When amateur astronomer Gennady Borisov discovered an interstellar comet zipping through our solar system on August 30, 2019, scientists promptly turned their telescopes toward it hoping to catch a glimpse of this rare and ephemeral event. After all, no one had ever set eyes on a confirmed comet from a foreign star system, and it was clear from its projected trajectory that the alien visitor, named 2I/Borisov, would soon disappear from the sky forever.
Before it dimmed from view, a team of international scientists led by Martin Cordiner and Stefanie Milam at NASA’s Goddard Space Flight Center in Greenbelt, Maryland, probed it with the world’s most powerful radio telescope. The comet was near its closest approach to Earth at about 180 million miles, or nearly 300 million kilometers, away.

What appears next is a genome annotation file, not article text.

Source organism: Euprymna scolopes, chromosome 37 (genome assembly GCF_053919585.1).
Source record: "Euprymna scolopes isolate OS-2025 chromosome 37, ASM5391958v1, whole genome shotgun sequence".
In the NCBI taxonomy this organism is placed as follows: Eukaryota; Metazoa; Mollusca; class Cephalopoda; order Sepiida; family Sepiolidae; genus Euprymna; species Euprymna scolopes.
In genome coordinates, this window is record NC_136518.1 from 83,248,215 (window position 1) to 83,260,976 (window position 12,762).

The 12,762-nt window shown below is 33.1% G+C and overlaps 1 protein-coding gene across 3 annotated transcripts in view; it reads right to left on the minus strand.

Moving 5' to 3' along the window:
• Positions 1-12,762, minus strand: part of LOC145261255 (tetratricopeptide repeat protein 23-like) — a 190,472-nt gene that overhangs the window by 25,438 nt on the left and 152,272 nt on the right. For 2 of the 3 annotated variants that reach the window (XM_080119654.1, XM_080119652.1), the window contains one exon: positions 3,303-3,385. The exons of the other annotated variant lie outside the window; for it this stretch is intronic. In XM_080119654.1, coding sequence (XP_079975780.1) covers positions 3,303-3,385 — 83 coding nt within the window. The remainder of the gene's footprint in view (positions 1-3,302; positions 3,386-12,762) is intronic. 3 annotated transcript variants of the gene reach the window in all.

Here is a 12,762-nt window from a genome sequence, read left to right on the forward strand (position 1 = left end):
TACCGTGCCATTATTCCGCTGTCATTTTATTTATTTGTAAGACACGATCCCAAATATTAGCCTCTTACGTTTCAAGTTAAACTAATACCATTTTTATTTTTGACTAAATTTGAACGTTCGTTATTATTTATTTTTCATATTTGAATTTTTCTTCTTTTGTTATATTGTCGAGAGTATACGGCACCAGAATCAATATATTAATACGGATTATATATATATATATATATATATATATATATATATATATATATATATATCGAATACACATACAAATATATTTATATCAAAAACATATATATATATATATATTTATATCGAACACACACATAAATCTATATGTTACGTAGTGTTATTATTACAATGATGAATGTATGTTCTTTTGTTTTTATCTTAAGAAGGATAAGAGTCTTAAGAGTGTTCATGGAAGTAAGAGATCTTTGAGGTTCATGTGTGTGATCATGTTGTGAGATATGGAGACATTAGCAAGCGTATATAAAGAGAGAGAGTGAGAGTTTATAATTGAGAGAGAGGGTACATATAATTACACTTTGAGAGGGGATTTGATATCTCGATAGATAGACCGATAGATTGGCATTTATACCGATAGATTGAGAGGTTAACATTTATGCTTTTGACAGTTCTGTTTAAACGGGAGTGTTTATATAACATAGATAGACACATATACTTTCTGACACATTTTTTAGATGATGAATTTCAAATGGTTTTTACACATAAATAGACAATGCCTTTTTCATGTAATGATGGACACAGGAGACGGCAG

When the scientists peeked inside the halo of gas that formed around the comet as it came closer to the Sun and its ices began to vaporize, they detected something peculiar. 2I/Borisov was releasing gas with a greater concentration of carbon monoxide (CO) than anyone had detected in any comet at a similar distance from the Sun (within less than 186 million miles, or 300 million kilometers). 2I/Borisov’s CO concentration was estimated to be between nine and 26 times higher than that of the average solar system comet.
Until more interstellar comets are observed, this result raises more questions than it answers.
Read Unusual Secrets Revealed in Analysis of Mysterious Visitor From the Depths of Space for more on this research.
Reference: “Unusually high CO abundance of the first active interstellar comet” by M. A. Cordiner, S. N. Milam, N. Biver, D. Bockelée-Morvan, N. X. Roth, E. A. Bergin, E. Jehin, A. J. Remijan, S. B. Charnley, M. J. Mumma, J. Boissier, J. Crovisier, L. Paganini, Y.-J. Kuan and D. C. Lis, 20 April 2020, Nature Astronomy.